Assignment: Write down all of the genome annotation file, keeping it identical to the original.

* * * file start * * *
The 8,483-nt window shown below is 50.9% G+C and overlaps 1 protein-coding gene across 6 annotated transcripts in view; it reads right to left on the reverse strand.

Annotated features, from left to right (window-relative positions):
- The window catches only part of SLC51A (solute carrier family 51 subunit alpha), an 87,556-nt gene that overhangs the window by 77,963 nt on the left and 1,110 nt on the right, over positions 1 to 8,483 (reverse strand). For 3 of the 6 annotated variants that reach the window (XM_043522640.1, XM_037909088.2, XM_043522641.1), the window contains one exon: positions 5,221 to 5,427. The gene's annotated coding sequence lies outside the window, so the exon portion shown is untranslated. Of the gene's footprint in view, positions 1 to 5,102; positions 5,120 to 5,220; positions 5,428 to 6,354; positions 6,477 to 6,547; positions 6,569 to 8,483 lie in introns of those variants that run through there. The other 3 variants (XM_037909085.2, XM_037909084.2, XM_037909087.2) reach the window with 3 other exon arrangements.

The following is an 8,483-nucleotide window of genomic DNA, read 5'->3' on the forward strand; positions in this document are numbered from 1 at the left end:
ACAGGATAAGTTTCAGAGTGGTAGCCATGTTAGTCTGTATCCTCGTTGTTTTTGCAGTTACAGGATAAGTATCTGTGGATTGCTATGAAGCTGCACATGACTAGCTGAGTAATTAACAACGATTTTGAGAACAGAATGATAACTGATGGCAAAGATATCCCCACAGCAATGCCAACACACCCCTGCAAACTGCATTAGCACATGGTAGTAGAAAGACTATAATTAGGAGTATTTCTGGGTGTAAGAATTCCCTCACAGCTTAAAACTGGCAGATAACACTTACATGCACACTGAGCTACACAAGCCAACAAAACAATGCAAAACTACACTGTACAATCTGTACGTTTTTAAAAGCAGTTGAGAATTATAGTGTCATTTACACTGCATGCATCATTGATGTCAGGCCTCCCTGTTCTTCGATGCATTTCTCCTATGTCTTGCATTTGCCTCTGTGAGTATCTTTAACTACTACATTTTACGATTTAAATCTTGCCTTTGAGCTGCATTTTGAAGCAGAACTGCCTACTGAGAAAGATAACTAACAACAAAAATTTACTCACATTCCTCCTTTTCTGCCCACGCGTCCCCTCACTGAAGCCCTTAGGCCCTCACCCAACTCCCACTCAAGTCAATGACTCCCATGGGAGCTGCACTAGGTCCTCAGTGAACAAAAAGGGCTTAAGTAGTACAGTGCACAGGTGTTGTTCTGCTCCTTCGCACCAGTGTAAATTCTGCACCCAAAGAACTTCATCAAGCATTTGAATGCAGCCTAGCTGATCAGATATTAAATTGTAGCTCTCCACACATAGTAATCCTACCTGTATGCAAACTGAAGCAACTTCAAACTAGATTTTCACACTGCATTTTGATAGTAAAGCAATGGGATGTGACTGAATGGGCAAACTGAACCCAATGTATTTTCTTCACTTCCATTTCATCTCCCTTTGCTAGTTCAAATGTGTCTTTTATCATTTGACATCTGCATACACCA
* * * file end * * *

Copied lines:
The 8,483-nt window shown below is 50.9% G+C and overlaps 1 protein-coding gene across 6 annotated transcripts in view; it reads right to left on the reverse strand.

Annotated features, from left to right (window-relative positions):
- The window catches only part of SLC51A (solute carrier family 51 subunit alpha), an 87,556-nt gene that overhangs the window by 77,963 nt on the left and 1,110 nt on the right, over positions 1 to 8,483 (reverse strand). For 3 of the 6 annotated variants that reach the window (XM_043522640.1, XM_037909088.2, XM_043522641.1), the window contains one exon: positions 5,221 to 5,427. The gene's annotated coding sequence lies outside the window, so the exon portion shown is untranslated. Of the gene's footprint in view, positions 1 to 5,102; positions 5,120 to 5,220; positions 5,428 to 6,354; positions 6,477 to 6,547; positions 6,569 to 8,483 lie in introns of those variants that run through there. The other 3 variants (XM_037909085.2, XM_037909084.2, XM_037909087.2) reach the window with 3 other exon arrangements.

The following is an 8,483-nucleotide window of genomic DNA, read 5'->3' on the forward strand; positions in this document are numbered from 1 at the left end:
ACAGGATAAGTTTCAGAGTGGTAGCCATGTTAGTCTGTATCCTCGTTGTTTTTGCAGTTACAGGATAAGTATCTGTGGATTGCTATGAAGCTGCACATGACTAGCTGAGTAATTAACAACGATTTTGAGAACAGAATGATAACTGATGGCAAAGATATCCCCACAGCAATGCCAACACACCCCTGCAAACTGCATTAGCACATGGTAGTAGAAAGACTATAATTAGGAGTATTTCTGGGTGTAAGAATTCCCTCACAGCTTAAAACTGGCAGATAACACTTACATGCACACTGAGCTACACAAGCCAACAAAACAATGCAAAACTACACTGTACAATCTGTACGTTTTTAAAAGCAGTTGAGAATTATAGTGTCATTTACACTGCATGCATCATTGATGTCAGGCCTCCCTGTTCTTCGATGCATTTCTCCTATGTCTTGCATTTGCCTCTGTGAGTATCTTTAACTACTACATTTTACGATTTAAATCTTGCCTTTGAGCTGCATTTTGAAGCAGAACTGCCTACTGAGAAAGATAACTAACAACAAAAATTTACTCACATTCCTCCTTTTCTGCCCACGCGTCCCCTCACTGAAGCCCTTAGGCCCTCACCCAACTCCCACTCAAGTCAATGACTCCCATGGGAGCTGCACTAGGTCCTCAGTGAACAAAAAGGGCTTAAGTAGTACAGTGCACAGGTGTTGTTCTGCTCCTTCGCACCAGTGTAAATTCTGCACCCAAAGAACTTCATCAAGCATTTGAATGCAGCCTAGCTGATCAGATATTAAATTGTAGCTCTCCACACATAGTAATCCTACCTGTATGCAAACTGAAGCAACTTCAAACTAGATTTTCACACTGCATTTTGATAGTAAAGCAATGGGATGTGACTGAATGGGCAAACTGAACCCAATGTATTTTCTTCACTTCCATTTCATCTCCCTTTGCTAGTTCAAATGTGTCTTTTATCATTTGACATCTGCATACACCA